2) We live in a lovely little village in Fife. The last time poverty threatened to overcome us, we lived in the poor, downtrodden town of Lynn, just north of Boston. So we’re able to say from experience that it makes a huge difference where you live when times get tough. Here, we can take our minds off our problems by taking long walks and seeing beautiful country vistas. The people are friendly, often walking with boisterous dogs who come over to say hello, and it feels like a true community. Unlike Lynn, where we felt like interlopers in our Russian-dominated apartment building, where we didn’t stray out late at night for fear of violence and the anti-social behaviour rampant in our neighbourhood.
But this variable wouldn’t have been possible without:
3) Edna the tiny purple car. Edna was the best investment we made in our life here, which The Husband bought for a mere £500 (best gift ever!) and despite her age runs amazingly well. Without her we wouldn’t be able to live in a small rural community, for the need of such things as buying groceries, nor enjoy the lovely drives through to neighbouring towns.
4) The internet. It’s easy enough to lose contact with people who all live at least an hour or so away by car (or at most 7 hours by plane!) but without the internet I’d never get to do so at all. Nor share all my nonsense with the world, as I do in this blog! Being unemployed is a lonely business, so connectivity becomes priceless. Especially in the job search, as most things are posted online.
So those are the variables keeping us from turning into the stereotypical unemployed loser, for which I’m entirely grateful. And after my next visa arrives I can pursue jobs with the same gusto as The Husband’s tireless efforts.
It’s ridiculous that someone as smart and amazing as The Husband (and honestly, this isn’t me being biased – he’s actually just awesome) with his two degrees can’t get employed within six months. And don’t think that he’s feeling too good for general labour because of said degrees; he’s applied to call centre jobs, a position on an oil rig (!), working at a local convenience store, and pretty much every major bank in the area offering an entry-level position.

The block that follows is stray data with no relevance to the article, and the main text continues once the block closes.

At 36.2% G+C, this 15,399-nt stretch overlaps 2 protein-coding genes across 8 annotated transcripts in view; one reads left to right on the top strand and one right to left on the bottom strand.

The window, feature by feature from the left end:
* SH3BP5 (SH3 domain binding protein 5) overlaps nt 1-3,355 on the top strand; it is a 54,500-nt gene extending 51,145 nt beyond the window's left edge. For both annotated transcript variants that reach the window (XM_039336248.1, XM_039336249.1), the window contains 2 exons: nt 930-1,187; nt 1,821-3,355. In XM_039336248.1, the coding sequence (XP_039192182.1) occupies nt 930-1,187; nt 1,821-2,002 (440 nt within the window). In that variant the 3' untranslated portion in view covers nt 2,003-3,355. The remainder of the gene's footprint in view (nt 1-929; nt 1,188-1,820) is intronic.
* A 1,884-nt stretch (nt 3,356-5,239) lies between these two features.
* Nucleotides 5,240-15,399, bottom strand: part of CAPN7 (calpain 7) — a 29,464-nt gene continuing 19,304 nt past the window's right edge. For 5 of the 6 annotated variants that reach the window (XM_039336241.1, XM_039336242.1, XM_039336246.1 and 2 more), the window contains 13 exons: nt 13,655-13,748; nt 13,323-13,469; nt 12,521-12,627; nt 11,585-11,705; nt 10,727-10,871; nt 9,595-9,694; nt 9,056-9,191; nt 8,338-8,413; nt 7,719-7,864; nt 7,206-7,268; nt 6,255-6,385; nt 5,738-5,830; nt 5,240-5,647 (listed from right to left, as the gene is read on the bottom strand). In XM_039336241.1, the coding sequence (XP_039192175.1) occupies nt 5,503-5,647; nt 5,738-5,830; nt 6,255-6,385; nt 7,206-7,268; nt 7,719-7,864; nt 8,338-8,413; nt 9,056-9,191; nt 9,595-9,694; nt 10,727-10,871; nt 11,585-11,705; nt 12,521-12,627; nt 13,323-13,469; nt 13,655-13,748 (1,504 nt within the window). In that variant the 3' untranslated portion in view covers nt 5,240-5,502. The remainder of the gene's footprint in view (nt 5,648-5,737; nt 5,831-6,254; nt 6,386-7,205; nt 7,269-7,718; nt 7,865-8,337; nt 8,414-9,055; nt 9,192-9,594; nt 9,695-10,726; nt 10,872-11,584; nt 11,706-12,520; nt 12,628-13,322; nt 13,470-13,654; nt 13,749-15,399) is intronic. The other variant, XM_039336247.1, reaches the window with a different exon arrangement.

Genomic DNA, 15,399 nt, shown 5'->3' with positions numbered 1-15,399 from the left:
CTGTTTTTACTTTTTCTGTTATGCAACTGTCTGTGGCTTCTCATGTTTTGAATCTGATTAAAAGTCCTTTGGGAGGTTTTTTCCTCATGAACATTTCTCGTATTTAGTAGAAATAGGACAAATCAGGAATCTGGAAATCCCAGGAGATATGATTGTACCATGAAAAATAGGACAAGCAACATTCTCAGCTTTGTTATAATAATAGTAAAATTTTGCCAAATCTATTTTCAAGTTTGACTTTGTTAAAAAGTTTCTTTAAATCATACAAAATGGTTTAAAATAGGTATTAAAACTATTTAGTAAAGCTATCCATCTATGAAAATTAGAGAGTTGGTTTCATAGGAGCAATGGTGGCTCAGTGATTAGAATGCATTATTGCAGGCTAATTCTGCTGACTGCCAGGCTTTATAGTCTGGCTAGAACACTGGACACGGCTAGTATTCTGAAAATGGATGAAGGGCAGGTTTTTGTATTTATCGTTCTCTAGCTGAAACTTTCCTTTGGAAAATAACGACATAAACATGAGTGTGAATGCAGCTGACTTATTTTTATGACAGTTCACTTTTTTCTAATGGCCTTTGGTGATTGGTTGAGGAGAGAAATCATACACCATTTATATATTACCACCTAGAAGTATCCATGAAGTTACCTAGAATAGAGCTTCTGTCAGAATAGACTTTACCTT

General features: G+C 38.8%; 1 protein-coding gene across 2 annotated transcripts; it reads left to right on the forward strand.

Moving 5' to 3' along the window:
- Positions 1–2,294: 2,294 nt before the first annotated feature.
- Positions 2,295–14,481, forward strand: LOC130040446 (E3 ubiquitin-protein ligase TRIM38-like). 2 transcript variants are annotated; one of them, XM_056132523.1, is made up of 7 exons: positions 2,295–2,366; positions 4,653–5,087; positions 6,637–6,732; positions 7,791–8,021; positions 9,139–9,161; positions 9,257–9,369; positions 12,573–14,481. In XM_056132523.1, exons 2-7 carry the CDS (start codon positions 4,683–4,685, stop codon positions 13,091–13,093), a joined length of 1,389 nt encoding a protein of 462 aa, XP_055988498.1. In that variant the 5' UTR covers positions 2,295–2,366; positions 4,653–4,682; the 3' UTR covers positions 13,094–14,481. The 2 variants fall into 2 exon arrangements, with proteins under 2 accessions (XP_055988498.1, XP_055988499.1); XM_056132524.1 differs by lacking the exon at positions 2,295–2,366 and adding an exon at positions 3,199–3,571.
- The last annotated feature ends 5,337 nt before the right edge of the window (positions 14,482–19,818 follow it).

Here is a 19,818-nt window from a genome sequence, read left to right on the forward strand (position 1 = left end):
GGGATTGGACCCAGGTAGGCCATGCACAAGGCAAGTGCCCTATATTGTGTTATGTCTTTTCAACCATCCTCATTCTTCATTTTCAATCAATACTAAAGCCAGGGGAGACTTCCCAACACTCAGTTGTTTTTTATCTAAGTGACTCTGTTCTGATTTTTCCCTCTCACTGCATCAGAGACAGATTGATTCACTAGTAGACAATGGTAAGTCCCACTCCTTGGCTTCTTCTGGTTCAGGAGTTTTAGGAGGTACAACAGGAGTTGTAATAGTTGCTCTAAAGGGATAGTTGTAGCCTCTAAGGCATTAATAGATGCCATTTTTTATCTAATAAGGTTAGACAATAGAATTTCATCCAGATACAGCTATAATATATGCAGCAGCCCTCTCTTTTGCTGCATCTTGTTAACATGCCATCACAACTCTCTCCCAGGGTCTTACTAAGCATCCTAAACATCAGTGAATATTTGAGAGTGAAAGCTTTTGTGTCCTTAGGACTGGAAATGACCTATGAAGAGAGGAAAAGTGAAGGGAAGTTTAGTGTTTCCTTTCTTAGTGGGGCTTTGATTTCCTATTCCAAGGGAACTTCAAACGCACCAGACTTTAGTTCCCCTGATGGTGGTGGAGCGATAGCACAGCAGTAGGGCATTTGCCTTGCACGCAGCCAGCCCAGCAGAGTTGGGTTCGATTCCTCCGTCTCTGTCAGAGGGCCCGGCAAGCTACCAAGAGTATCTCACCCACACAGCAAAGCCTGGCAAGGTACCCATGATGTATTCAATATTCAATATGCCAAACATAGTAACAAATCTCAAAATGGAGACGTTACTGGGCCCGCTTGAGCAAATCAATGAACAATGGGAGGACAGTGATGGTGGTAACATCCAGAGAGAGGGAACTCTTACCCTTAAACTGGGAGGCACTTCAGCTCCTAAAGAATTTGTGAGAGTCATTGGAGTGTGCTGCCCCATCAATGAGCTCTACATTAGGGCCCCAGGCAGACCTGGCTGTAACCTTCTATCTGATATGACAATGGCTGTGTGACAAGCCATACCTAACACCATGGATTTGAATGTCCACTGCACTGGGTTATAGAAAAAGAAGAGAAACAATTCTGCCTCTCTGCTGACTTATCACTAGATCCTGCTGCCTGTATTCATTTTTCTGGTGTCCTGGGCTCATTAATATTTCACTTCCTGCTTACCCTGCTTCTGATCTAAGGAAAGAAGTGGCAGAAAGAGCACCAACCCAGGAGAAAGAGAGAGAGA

Nothing. He got one interview for a call centre job, but the competition was something like 50 people applying per position so he didn’t get it.
This is the current state of things (against which I’m ranting): that of the plight of the young, smart and unemployed. If one of us gets a job soon it’ll likely be more out of luck than anything else, because we’re both at the bottom of any prospective employer’s list in terms of employable skills, qualifications and previous experience in this current climate. The sheer numbers of better qualified applicants, many recently laid off from long-term positions, put us there – where in a different economic situation we’d be considered pretty damned awesome applicants, the bright future of this country.
And that’s just shit.
We are pretty damned awesome. And we shouldn’t be in this situation, forced into poverty and unemployment by circumstances beyond our control. When we went into undergrad we went with a couple of expectations in return for the degrees we hoped to obtain: 1) the essential bettering of ourselves, which we certainly got, but also, 2) that after the hard work and money spent on our education (quite a lot in my case, as an international student) we would end our time with a higher qualification to recommend ourselves into gainful employment.
That’s what we were promised and the real world, with all its financial fucked-uppery, has failed to uphold that second half of the bargain.